High Rate of β-Globin DNA Detection Validates Self-Sampling in Herpes Simplex Virus Shedding Studies

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Self-sampling is a convenient, feasible, and acceptable way of collecting genital specimens, but the veracity of reported self-collection is difficult to verify. We investigated whether a host gene, β-globin, can be used to confirm adequacy of self-collected mucosal and skin genital specimens in studies of genital herpes simplex virus type 2 (HSV-2) infection.


Herpes simplex virus type 2–seropositive adults self-collected daily anogenital and oral swabs. Mucosal samples were tested for HSV DNA using a real-time quantitative polymerase chain reaction assay. A real-time Taqman polymerase chain reaction detecting the β-globin gene was used to quantify host cells.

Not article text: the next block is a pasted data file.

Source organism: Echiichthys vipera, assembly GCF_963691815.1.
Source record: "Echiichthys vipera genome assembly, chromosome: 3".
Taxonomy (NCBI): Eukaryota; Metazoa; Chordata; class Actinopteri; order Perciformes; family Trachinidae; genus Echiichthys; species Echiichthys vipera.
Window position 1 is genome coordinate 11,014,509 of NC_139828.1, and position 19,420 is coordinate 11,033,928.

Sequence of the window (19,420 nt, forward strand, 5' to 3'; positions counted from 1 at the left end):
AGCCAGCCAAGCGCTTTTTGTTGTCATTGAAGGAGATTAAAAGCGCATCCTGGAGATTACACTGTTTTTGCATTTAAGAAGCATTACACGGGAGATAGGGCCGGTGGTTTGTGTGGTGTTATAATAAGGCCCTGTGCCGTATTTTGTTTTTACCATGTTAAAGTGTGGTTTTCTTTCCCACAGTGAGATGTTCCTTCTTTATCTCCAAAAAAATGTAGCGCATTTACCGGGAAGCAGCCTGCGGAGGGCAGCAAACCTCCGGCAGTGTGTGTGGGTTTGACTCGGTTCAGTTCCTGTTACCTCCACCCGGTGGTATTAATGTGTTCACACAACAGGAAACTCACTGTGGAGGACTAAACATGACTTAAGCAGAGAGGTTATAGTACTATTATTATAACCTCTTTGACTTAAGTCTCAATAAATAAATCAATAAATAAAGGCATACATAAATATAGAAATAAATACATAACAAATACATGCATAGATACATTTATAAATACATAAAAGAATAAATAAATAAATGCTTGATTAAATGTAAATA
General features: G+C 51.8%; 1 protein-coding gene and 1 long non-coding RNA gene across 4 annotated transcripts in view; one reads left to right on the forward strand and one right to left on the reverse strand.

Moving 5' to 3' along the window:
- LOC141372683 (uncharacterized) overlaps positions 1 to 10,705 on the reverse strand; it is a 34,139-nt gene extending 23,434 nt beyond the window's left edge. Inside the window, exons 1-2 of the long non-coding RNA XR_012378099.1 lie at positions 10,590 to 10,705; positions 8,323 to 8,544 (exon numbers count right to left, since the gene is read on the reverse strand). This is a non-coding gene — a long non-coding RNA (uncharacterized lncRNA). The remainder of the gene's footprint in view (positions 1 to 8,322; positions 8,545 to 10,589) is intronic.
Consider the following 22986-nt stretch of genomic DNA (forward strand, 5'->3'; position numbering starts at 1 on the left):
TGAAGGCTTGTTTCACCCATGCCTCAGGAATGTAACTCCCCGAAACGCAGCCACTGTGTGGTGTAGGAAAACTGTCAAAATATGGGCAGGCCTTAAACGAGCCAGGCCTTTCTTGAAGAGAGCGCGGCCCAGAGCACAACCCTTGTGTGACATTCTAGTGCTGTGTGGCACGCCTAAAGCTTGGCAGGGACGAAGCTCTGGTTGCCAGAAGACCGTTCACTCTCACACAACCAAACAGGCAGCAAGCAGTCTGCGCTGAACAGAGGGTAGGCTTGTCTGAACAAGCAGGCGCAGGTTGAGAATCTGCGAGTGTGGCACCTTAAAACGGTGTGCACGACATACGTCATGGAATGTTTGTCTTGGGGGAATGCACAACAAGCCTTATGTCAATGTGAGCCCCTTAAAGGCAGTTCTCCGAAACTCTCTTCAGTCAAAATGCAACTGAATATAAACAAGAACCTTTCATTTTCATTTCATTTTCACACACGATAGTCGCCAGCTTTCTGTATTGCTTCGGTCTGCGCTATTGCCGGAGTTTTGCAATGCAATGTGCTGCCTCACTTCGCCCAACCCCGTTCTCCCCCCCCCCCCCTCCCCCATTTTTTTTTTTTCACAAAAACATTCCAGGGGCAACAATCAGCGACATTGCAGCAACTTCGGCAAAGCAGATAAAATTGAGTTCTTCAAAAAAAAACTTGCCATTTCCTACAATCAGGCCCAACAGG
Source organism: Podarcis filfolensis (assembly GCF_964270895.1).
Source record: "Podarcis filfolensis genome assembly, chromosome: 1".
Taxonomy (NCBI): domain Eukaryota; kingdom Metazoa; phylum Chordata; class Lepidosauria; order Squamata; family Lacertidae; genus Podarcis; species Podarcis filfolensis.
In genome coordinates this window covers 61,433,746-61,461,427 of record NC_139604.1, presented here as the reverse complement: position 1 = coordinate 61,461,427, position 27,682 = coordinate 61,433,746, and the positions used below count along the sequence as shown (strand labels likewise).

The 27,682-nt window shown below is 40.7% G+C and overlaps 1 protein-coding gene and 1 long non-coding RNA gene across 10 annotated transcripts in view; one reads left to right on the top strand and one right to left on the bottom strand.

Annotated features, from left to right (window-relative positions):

One hundred twelve participants collected 5559 genital and 2002 oral swabs. Sixty (54%) were women, 65% were HSV-2 seropositive, and 35% were HSV-1 and HSV-2 seropositive by Western blot. β-globin DNA was detected in 99% and 93% of swabs obtained from women and men, respectively. The quantity of β-globin DNA detected was significantly higher when HSV was present in genital swabs in women (0.1 log10 copies/mL; P = 0.001) and in men (0.6 log10 copies/mL; P < 0.001), but not in oral swabs in women (0.2 log10 copies/mL; P = 0.08) or men (0.0 log10 copies/mL; P = 0.70).


Human β-globin DNA detection rate was high, and the quantity obtained significantly increased with genital, but not oral HSV shedding. The high rate of β-globin DNA detection is consistent with high adherence to study procedures in longitudinal studies of genital herpes shedding.

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